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“It all started in 1985 with just one intention, to highlight and support women in the arts and we are into our 33rd year doing just that,” said Julie Haan, committee member of the East Lansing Women in the Arts Festival.
This year’s festival — held at the Edgewood United Church — includes a variety of artists, musicians, poets and a standup comedian. Singer, songwriter and activist Laura Love will take the stage and kick off the festival.
“She will go anywhere from sensitive folk songs into full punk performances. She always has a lot of energy in her shows,” Haan said.
Haan further added that Love has been touring since the ‘90s, and is a prominent fixture at women’s festivals.
“This show is so essential to honor the female, especially when they are in the forefront to resist the Trump administration — to resist the assaults on our gender occurring both globally and nationally,” Love said.
Speaking from personal tragedies and experiences of her own, she stressed the importance of these kind of festivals in linking together people to have conversations about social, gender, environmental and economic justice.
The Saturday schedule is also packed with musical performances and will feature a stand-up show from comic and activist Mimi Gonzalez.
Known for her signature style and socially conscious commentary, Gonzalez has long been an advocate of the LGBTQ community, long before it was acceptable to do so. Armed with a M.F.A in creative writing, she is also conducting her own writing workshop this year.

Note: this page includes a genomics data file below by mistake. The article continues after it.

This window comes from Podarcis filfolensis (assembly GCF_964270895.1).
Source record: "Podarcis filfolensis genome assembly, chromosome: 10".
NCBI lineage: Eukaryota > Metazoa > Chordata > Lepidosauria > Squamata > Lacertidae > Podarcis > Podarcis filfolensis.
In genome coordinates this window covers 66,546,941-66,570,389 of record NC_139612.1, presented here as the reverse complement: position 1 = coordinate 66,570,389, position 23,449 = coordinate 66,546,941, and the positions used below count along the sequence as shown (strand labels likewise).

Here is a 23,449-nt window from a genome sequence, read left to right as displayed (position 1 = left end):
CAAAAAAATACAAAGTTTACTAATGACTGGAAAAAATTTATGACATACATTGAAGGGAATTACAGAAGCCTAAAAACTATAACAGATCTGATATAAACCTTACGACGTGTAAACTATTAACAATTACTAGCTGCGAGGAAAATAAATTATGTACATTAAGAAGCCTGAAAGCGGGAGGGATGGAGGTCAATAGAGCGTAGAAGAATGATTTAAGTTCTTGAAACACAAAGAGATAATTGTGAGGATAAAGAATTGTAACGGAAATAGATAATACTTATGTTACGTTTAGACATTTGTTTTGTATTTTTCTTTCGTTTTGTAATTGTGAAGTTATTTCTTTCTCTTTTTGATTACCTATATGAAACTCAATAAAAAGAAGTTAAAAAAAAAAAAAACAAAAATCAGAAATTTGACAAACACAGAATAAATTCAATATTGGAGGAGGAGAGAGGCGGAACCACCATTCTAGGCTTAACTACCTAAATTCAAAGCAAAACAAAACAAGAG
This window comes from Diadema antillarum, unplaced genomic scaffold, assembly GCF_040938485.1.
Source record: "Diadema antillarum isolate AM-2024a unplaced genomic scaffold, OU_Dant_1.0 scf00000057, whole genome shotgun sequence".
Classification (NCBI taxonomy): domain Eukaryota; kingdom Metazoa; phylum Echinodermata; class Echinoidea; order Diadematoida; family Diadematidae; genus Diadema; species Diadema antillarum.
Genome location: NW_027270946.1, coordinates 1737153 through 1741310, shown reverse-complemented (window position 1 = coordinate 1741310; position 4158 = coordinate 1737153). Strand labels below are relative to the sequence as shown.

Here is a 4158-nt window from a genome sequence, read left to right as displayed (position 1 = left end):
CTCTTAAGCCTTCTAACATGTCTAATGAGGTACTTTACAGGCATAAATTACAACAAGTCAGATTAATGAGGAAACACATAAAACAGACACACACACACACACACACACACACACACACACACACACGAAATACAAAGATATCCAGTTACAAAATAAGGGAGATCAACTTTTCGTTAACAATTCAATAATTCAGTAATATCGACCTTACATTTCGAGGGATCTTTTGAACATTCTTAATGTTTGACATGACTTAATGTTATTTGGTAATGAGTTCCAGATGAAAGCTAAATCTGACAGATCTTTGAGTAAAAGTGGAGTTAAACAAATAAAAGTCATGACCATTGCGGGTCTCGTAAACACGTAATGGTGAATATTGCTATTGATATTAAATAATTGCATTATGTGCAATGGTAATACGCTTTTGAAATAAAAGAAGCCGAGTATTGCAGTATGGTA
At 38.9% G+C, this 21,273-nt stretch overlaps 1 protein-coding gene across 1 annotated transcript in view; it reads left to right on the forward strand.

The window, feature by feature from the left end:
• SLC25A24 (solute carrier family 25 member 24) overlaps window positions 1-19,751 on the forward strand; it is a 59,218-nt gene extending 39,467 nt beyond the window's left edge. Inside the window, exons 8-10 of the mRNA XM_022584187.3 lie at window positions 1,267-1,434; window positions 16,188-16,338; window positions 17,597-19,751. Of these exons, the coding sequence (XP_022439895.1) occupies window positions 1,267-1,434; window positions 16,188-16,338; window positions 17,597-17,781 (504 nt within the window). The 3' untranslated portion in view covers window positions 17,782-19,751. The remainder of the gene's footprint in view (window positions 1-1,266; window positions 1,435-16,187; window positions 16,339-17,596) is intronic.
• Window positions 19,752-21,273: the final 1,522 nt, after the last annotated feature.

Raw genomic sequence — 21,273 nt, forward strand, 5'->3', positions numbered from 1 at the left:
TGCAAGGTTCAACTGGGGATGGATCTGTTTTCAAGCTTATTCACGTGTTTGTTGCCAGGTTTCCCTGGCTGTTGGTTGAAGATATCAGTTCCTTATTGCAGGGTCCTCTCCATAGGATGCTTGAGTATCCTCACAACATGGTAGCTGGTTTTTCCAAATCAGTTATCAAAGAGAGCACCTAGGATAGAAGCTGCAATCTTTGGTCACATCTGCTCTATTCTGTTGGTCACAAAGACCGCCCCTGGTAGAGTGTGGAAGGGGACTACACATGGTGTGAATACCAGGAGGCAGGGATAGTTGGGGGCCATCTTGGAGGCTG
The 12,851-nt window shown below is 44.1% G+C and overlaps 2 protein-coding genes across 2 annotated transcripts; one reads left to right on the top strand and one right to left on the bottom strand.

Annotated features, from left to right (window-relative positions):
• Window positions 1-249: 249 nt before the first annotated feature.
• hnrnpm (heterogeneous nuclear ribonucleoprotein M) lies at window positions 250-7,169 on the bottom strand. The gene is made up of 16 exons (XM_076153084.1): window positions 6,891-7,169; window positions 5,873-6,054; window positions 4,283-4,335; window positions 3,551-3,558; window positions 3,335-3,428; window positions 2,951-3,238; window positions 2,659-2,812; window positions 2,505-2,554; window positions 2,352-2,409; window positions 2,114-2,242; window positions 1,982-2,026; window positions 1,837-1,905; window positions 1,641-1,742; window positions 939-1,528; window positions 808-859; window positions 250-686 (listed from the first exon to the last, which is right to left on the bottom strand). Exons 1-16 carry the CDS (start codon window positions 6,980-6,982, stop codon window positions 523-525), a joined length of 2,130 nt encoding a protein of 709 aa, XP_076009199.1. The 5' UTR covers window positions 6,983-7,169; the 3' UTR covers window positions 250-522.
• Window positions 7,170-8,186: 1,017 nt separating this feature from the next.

“My comedy is expanding to include some of my poetry and literary expressions along with the comedy,” Gonzalez said. “In the style of ‘Write Here, Write Now’ by Toni Amato based in Boston, where writing workshops were offered in the way of community service, which really feels like a beautiful act of compassion.”
Taking inspiration from the rich literary community in Oakland, California, where she went to grad school, she brings that energy forward in the workshop by speaking about old-school feminism, ultimately making it a consciousness raising group.
“It’s really important that we speak up,” Gonzalez said.
Along with Gonzalez and Love, the festival includes a series of interesting workshops such as drumming sessions with Pele Yemaya, a ukulele class by Jennifer Rangel and the presentation “Listening to Our Bodies,” by Rev. Mary Lopez.
“The community really does get involved with our festival, supporting us in every way,” Haan said.
Support is noted by the presence of a large artists’ market at Women in the Arts. In store are artists and craftswomen offering items ranging from pottery, fiber art, homemade food, paintings, jewelry, massages and other personal care products.
“At first, we started with just a day stage, for people who haven’t really performed and want to get their music out,” Haan said. “Essentially, performers who are not necessarily famous but working to build an audience. That aspect of the festival is still retained but now we have the opportunity to give back to the community.”
Women in the Arts
Festival Friday, Nov. 9, 5 p.m. Saturday, Nov. 10, 10 a.m. Edgewood United Church 469 N. Hagadorn East Lansing For a full schedule and tickets visit: www.witafestival.com